Gayle Madwin (queerbychoice) wrote,
Gayle Madwin
queerbychoice

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Spring is Coming! (February Garden Bloggers' Bloom Day and Bird Feeder Action Shots)

I'm a bit late for Garden Bloggers' Bloom Day this month, but I couldn't just skip it because spring is definitely starting to arrive. Spring seems to arrive earlier with each passing year. Ah, climate change. The flowers are nice, but the mosquitoes aren't, and the air conditioning bills won't be, either, when it warms up a little more. Also the warm weather creates the atmospheric ridging over the Pacific that blocks rainstorms from arriving and is causing the prolonged drought, which is not good for the flowers or the trees or the people or anything else.

Still, I may as well photograph the flowers while they're here. My daffodils are blooming!

Narcissus (daffodils)



Narcissus (daffodils)


My Japanese camellia (Camellia japonica) is also blooming.

Camellia japonica (Japanese camellia)


And my yarrow (Achillea millefolium).

Achillea millefolium (yarrow)


That's all the white flowers; now for the blue ones. My California lilac (Ceanothus 'Joyce Coulter') has produced its first full flower spike. It has many more buds that haven't opened yet, so I expect a bigger show from it soon.

Ceanothus 'Joyce Coulter' (prostrate California lilac)


Grape hyacinths (Muscari armeniacum) are new to my garden this year. The flowers are extremely tiny!

Muscari armeniacum (grape hyacinth)


I also have pink flowers. The Japanese flowering quince (Chaenomeles japonica) was the very first spring bloom that I noticed this year.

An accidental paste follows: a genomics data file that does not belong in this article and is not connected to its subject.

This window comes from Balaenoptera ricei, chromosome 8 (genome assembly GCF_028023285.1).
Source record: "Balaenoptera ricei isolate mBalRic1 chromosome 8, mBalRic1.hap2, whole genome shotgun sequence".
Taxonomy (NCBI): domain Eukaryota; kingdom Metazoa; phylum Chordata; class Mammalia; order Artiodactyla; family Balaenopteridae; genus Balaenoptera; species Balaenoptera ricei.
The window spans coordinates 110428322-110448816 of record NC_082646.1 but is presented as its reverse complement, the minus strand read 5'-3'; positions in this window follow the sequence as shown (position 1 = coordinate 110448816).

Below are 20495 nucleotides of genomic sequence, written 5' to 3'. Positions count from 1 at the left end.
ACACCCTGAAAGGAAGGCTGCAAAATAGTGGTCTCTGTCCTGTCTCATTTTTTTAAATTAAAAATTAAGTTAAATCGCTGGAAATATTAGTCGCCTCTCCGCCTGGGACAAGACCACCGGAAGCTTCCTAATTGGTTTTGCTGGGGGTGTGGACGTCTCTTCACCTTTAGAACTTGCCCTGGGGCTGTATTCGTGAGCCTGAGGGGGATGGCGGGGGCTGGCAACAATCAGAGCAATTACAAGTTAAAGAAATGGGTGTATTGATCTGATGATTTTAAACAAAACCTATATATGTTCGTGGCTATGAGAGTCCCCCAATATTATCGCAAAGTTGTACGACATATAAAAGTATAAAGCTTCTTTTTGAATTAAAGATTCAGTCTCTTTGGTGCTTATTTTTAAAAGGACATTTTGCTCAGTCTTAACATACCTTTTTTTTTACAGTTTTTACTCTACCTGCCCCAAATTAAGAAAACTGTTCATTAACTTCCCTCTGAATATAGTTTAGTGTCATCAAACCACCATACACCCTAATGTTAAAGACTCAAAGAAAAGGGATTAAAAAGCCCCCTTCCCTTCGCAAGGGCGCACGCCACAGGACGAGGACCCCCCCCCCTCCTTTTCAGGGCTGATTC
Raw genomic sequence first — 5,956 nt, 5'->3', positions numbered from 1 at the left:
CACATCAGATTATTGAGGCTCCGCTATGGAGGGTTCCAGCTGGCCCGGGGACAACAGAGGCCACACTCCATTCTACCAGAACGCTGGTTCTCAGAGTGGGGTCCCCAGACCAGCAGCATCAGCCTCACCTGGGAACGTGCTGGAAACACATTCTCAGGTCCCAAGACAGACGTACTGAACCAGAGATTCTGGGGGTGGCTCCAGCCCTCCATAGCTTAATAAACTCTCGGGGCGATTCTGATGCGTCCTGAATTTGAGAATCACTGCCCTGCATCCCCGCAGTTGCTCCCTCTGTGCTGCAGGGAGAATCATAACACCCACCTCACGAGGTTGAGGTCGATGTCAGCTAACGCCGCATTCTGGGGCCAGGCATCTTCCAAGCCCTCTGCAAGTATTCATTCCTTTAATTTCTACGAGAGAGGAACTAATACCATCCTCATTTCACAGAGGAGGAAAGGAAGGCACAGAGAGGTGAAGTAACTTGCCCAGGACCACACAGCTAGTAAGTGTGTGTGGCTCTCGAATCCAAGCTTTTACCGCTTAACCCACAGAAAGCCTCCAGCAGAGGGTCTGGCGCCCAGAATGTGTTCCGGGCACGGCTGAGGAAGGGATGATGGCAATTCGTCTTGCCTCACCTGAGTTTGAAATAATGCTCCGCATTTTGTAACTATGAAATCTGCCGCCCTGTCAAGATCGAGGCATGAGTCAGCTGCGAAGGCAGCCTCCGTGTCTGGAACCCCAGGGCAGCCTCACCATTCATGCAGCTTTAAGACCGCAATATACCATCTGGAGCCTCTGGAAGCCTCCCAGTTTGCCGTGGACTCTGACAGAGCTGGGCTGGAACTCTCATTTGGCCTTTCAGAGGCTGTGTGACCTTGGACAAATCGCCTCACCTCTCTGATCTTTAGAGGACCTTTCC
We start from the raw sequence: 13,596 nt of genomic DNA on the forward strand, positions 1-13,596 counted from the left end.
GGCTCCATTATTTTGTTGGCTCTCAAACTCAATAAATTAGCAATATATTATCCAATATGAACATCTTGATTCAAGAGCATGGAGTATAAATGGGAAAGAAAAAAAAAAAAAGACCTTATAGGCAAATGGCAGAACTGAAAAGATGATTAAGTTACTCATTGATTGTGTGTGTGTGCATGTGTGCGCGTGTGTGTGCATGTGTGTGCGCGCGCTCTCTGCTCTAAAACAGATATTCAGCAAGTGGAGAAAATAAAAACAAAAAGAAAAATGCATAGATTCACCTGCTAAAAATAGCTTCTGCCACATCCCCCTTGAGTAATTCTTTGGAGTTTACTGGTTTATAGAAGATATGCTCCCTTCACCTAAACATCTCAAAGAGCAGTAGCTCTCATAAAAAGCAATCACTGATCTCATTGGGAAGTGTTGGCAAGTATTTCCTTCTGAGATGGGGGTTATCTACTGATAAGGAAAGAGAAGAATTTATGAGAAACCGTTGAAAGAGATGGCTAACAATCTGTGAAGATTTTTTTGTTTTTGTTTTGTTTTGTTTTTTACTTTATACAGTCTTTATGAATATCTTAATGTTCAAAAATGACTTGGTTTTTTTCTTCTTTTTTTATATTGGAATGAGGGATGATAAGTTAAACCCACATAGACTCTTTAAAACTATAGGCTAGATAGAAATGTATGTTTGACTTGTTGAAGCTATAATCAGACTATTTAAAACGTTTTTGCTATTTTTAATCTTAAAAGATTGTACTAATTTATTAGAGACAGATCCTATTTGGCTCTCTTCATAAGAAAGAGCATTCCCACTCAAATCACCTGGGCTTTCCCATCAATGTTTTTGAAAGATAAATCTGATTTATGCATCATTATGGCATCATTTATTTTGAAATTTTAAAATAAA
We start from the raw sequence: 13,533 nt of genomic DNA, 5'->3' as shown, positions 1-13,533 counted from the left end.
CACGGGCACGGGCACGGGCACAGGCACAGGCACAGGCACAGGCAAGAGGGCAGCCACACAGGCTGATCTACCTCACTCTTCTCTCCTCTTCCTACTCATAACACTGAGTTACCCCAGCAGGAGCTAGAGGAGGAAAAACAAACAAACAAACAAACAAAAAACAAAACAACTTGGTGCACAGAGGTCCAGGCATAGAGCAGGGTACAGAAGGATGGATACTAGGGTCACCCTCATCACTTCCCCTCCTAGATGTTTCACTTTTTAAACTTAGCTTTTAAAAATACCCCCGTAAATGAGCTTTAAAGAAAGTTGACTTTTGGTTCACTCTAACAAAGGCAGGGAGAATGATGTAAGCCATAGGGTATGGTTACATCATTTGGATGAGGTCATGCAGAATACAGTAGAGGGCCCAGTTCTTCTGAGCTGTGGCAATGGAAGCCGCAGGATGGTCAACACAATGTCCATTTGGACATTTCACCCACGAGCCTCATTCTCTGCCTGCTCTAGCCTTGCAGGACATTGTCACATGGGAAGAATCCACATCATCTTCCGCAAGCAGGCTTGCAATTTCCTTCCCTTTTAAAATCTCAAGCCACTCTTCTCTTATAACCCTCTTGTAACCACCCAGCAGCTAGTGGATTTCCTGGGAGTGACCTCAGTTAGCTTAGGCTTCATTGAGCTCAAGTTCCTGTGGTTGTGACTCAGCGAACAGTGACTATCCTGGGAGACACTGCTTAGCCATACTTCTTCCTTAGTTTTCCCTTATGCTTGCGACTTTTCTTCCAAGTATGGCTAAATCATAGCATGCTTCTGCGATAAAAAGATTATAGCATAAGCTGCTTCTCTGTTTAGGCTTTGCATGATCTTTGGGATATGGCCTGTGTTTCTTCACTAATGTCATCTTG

Chaenomeles japonica (Japanese flowering quince)

Chaenomeles japonica (Japanese flowering quince)

Chaenomeles japonica (Japanese flowering quince)


Rounding out my pink flower collection, my very young peach tree (Prunus persica 'Giant Babcock White') has just started blooming for the very first time.

Prunus persica 'Giant Babcock White' (peach)


And of course there are also birds. I've been trying my hand at action shots lately. Here are some lesser goldfinches (Spinus psaltria) flying around while two male house finches (Haemorhous mexicana) sit calmly and eat.

Spinus psaltria (lesser goldfinches) and Haemorhous mexicanus (male house finches)


This time it's the male house finch that's airborne, while the lesser goldfinches sit at top left and bottom right. The bird at top right is a pine siskin (Spinus pinus), and the back half of a bird just below it is probably a female house finch.

Haemorhous mexicanus (house finch), Spinus pinus (pine siskin), Spinus psaltria (lesser goldfinches)


There's no action in this one, but I think this is two pine siskins on the left as well as a house finch and a lesser goldfinch. Pine siskins are among my less common birds, so it's unusual to see two of them at once.

Spinus pinus (pine siskins), Haemorhous mexicanus (house finch), Spinus psaltria (lesser goldfinch)


Here we have a lesser goldfinch chasing off another lesser goldfinch, while a male and a female house finch eat peacefully. The goldfinches seem, in general, more inclined to fight for dominance than the house finches.

Spinus psaltria (lesser goldfinches) and Haemorhous mexicanus (house finches)